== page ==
The ORS Int. is the official adjudicator of ocean rowing records for Guinness World Records


Worried friends ask lone oarsman to row his boat ashore

By Matt Eley

EVEN his closest friends are now telling an epileptic rower to abandon his bid to cross the Pacific single-handed.
Andrew Halsey set off from Peru in November and passed his 100th day at sea on Wednesday.

But he is still 7,600 miles from his destination of Melbourne, Australia. 

Kenneth Crutchlow, executive director of the Ocean Rowing Society, in Royal College Street, Camden Town, spoke to Mr Halsey earlier this week on a satellite phone. “He said, ‘Don’t worry I am going to keep going, I can sit out here for years.’ But we are worried because his decisions are not really based on reality. As much as I respect his tenacity, everything is against him – the weather, the time and the fact he has already been at sea for 100 days.”

He said that Mr Halsey did not want to be rescued since it could result in the loss of his ?50,000 boat, the Brittany Rose, and it was his only asset.

He added: “I am worried about him. I think he feels more comfortable out there than he is sitting at his flat in Russell Square because he does have a difficult life here.”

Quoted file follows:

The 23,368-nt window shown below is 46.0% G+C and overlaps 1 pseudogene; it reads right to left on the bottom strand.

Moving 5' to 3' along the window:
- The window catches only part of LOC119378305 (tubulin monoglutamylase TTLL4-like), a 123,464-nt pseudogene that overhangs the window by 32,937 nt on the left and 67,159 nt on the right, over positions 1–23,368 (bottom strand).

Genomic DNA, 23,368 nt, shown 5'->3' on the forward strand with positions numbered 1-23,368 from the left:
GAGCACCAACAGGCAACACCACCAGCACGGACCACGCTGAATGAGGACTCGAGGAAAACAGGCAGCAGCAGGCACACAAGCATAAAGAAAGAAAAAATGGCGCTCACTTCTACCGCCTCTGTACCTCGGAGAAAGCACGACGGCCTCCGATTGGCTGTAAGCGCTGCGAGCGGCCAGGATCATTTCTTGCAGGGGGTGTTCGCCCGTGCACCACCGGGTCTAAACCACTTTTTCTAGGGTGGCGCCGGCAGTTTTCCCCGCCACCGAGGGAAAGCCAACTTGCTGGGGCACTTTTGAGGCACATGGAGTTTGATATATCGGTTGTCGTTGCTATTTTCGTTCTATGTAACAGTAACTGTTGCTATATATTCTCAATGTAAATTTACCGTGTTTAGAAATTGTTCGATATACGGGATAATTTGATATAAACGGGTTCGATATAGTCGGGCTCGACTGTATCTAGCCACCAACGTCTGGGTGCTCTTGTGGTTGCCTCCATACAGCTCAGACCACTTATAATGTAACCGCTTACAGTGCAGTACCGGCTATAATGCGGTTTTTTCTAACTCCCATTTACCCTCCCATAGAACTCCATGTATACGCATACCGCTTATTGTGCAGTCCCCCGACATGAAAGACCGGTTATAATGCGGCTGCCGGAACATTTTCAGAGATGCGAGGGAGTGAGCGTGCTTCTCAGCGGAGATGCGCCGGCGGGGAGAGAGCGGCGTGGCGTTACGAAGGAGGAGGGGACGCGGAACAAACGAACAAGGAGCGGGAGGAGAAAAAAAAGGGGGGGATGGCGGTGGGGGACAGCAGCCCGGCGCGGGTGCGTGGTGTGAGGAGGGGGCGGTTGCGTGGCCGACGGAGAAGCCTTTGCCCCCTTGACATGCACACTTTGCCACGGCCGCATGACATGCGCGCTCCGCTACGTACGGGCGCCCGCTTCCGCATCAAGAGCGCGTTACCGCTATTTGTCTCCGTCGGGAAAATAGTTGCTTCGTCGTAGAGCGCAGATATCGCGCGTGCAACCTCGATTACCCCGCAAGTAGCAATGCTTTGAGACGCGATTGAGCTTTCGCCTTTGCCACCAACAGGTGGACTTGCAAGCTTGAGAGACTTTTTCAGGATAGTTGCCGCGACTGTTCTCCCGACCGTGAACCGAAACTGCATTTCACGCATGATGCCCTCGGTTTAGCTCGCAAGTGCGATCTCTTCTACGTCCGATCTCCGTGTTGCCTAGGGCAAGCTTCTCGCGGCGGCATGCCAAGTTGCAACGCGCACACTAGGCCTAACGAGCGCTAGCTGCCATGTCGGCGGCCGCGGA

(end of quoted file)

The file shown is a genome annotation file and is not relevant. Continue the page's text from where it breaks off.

Mr Halsey, 45, set off with enough food for 260 days but it is not known how much is left. Some has been spoiled during his journey.

Mr Crutchlow added: “He told me, ‘There are plenty more fish in the sea’, meaning that if he runs out of food he will live off whatever comes his way, fish and birds. He used to be a butcher so he does have a background do with that sort of thing.”
But Mr Crutchlow said that relying on food from the sea would not provide the rower with enough energy to complete his epic voyage.

“You can’t help but admire his tenacity and perseverance but he is just not making any progress,” he said.

“On his log he calls himself Captain Andy. Well a captain’s responsibility is to his crew and his craft and at the moment Andy is not making the decisions of a captain.” 

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